Ending HIV – Test Often, Treat Early and Prevent

Ending HIV – Test Often, Treat Early and Prevent
World AIDS Day (WAD) is observed worldwide on 1 December each year. World AIDS Day provides an important opportunity for everyone to remember those who have lost their lives to HIV and AIDS and to show support for people living with HIV.

Northern NSW Local Health District (NNSW LHD) has joined various education, prevention as well testing and treatment programs across NSW to commemorate World AIDS Day.

The Byron Light House will be lit red again during 30 November – 2 December 2015 and Desert Migration, a new documentary about long term survivors of HIV/AIDS, will be screened at Lismore Star Court on 3 December and Byron Bay Pig House on 4 December.

Jenny Heslop, Manager of North Coast HIV and Related Programs (HARP) said, “This year’s World AIDS Day theme for NSW is ‘Ending HIV’ and focuses on the three key areas of Testing More, Treating Early and Prevention.

“Preventing HIV is still as important as ever. HIV testing leads to early detection and allows early uptake of treatment, which improves individual health and prevents transmission to others,” Ms Heslop said.

NSW has made significant progress in increasing HIV testing, treatment uptake among people with diagnosed HIV and strengthening prevention efforts, although it is estimated that around 14 per cent of people with HIV are undiagnosed.

More people are testing and accessing support services than ever before, but there’s still more work to be done to ensure timely diagnoses and enable access to early treatment uptake, highlighting the need for people to test and test more often. HIV testing is easier and more accessible than ever before. HIV can affect people of all ages, genders, races, and cultures.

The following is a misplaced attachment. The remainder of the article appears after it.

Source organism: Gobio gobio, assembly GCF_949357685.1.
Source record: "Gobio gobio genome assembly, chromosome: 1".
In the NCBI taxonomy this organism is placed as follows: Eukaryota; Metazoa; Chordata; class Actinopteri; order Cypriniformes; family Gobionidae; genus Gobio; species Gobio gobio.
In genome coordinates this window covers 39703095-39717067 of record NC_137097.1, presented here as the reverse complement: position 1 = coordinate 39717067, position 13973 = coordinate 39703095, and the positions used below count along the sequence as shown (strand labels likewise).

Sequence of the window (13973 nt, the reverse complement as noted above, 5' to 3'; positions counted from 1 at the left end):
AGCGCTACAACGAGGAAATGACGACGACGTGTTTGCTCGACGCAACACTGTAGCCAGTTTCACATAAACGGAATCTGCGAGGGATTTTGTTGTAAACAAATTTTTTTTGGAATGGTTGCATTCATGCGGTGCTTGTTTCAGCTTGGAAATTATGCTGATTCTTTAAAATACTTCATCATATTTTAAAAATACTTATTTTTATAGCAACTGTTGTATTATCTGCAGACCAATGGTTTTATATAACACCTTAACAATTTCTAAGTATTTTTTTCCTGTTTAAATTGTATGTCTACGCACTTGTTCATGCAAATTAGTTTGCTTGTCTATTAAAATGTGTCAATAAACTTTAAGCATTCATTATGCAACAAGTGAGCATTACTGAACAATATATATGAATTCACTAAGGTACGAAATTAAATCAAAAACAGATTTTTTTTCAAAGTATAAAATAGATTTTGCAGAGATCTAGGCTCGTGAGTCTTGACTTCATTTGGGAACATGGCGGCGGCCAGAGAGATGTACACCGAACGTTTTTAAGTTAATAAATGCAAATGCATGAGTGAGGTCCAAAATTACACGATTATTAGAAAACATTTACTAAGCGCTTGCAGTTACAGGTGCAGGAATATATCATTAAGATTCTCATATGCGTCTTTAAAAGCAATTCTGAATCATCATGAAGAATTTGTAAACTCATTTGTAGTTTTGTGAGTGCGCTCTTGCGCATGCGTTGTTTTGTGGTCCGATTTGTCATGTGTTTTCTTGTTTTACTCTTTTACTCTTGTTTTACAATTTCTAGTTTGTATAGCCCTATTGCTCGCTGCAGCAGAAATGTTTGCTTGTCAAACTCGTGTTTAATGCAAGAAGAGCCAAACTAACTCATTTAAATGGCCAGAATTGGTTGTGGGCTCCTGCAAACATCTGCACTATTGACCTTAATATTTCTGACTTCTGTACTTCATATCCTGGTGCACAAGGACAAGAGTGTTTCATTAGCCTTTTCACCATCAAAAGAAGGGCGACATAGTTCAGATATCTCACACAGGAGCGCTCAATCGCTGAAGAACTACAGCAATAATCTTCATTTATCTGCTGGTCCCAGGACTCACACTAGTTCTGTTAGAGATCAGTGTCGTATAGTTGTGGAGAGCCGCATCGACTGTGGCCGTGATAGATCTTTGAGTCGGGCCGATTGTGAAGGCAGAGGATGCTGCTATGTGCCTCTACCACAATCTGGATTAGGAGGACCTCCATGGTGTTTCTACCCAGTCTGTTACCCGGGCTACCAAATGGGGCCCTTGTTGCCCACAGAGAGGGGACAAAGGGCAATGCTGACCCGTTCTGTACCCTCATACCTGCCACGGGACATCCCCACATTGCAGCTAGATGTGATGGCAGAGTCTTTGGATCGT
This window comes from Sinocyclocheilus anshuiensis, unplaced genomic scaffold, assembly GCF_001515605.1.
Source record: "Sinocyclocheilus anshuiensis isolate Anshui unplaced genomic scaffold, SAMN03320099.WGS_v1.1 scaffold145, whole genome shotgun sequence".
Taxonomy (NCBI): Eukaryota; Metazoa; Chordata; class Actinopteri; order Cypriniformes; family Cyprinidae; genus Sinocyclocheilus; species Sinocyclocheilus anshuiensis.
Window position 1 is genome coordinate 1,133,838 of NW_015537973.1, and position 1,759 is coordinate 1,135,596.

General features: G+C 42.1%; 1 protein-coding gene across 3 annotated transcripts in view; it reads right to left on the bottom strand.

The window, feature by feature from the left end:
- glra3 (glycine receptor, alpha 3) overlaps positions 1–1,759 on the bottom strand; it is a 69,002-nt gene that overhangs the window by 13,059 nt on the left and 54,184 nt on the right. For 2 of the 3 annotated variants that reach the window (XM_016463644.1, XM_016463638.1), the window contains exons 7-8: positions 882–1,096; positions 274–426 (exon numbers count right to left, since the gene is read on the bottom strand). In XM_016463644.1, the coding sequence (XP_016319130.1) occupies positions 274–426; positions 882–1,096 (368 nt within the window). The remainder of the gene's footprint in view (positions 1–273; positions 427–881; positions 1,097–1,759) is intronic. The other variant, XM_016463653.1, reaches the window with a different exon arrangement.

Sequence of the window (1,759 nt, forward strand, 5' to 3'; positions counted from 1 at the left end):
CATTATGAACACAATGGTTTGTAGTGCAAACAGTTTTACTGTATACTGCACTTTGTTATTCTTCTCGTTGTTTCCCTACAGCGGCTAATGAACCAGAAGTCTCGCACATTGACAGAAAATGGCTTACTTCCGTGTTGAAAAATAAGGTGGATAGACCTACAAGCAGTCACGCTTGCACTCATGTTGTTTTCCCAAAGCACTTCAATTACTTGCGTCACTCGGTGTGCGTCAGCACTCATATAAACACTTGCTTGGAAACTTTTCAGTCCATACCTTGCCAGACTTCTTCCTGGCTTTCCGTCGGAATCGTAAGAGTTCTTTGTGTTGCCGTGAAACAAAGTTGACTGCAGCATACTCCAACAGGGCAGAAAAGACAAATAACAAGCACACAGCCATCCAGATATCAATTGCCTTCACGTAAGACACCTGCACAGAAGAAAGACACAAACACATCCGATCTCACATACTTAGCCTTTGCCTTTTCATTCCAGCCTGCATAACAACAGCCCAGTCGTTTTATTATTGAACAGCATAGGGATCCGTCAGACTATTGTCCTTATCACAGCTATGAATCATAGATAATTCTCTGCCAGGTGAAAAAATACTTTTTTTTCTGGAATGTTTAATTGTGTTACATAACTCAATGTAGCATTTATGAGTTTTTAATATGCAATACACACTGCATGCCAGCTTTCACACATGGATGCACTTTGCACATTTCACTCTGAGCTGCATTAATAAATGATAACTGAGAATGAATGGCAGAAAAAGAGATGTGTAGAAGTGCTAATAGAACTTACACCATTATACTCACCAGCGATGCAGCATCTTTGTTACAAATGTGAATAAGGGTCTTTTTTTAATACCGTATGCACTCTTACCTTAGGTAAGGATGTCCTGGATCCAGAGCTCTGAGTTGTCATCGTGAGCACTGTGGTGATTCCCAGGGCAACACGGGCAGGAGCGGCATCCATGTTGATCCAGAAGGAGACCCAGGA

“The most effective way for people to protect themselves and their partners is to consistently use condoms with sexual partners and have regular HIV and STI testing,” Ms Heslop said.

Early treatment is a key to an effective response to HIV. Most people receiving treatment in Australia have a similar life expectancy to people without HIV. In NSW, over 90% of people with HIV attending public HIV and sexual health clinics are now on treatment.

“World AIDS Day is also an opportunity to address the HIV-related stigma that still persists in Australia, undermining prevention, testing and treatment efforts and causing social isolation for many people living with HIV,” Ms Heslop explained.

For information on World AIDS Day and local events, visit: http://www.worldaidsday.org.au/

For information on HIV and HIV testing, visit: http://www.health.nsw.gov.au/Infectious/factsheets/Pages/HIV_AIDS.aspx


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